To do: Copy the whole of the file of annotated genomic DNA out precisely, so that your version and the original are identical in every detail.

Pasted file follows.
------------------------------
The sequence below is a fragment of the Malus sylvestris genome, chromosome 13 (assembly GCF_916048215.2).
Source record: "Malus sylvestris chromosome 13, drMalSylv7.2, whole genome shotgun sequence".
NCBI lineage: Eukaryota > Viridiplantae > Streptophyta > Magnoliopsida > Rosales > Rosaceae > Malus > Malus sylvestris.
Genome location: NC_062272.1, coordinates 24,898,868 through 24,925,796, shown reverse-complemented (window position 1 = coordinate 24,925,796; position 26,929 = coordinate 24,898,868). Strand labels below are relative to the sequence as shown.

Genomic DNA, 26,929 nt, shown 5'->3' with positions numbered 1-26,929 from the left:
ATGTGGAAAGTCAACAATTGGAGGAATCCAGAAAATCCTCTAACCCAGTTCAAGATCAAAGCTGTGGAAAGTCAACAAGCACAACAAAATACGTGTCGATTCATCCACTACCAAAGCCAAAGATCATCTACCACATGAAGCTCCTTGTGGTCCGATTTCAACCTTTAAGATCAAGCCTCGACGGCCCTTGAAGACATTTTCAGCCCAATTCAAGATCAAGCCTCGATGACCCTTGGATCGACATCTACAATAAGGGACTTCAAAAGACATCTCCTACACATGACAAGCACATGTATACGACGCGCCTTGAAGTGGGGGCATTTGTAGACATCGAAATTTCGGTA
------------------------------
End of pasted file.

The sequence below is a fragment of the Malus sylvestris genome, chromosome 13 (assembly GCF_916048215.2).
Source record: "Malus sylvestris chromosome 13, drMalSylv7.2, whole genome shotgun sequence".
NCBI lineage: Eukaryota > Viridiplantae > Streptophyta > Magnoliopsida > Rosales > Rosaceae > Malus > Malus sylvestris.
Genome location: NC_062272.1, coordinates 24,898,868 through 24,925,796, shown reverse-complemented (window position 1 = coordinate 24,925,796; position 26,929 = coordinate 24,898,868). Strand labels below are relative to the sequence as shown.

Genomic DNA, 26,929 nt, shown 5'->3' with positions numbered 1-26,929 from the left:
ATGTGGAAAGTCAACAATTGGAGGAATCCAGAAAATCCTCTAACCCAGTTCAAGATCAAAGCTGTGGAAAGTCAACAAGCACAACAAAATACGTGTCGATTCATCCACTACCAAAGCCAAAGATCATCTACCACATGAAGCTCCTTGTGGTCCGATTTCAACCTTTAAGATCAAGCCTCGACGGCCCTTGAAGACATTTTCAGCCCAATTCAAGATCAAGCCTCGATGACCCTTGGATCGACATCTACAATAAGGGACTTCAAAAGACATCTCCTACACATGACAAGCACATGTATACGACGCGCCTTGAAGTGGGGGCATTTGTAGACATCGAAATTTCGGTA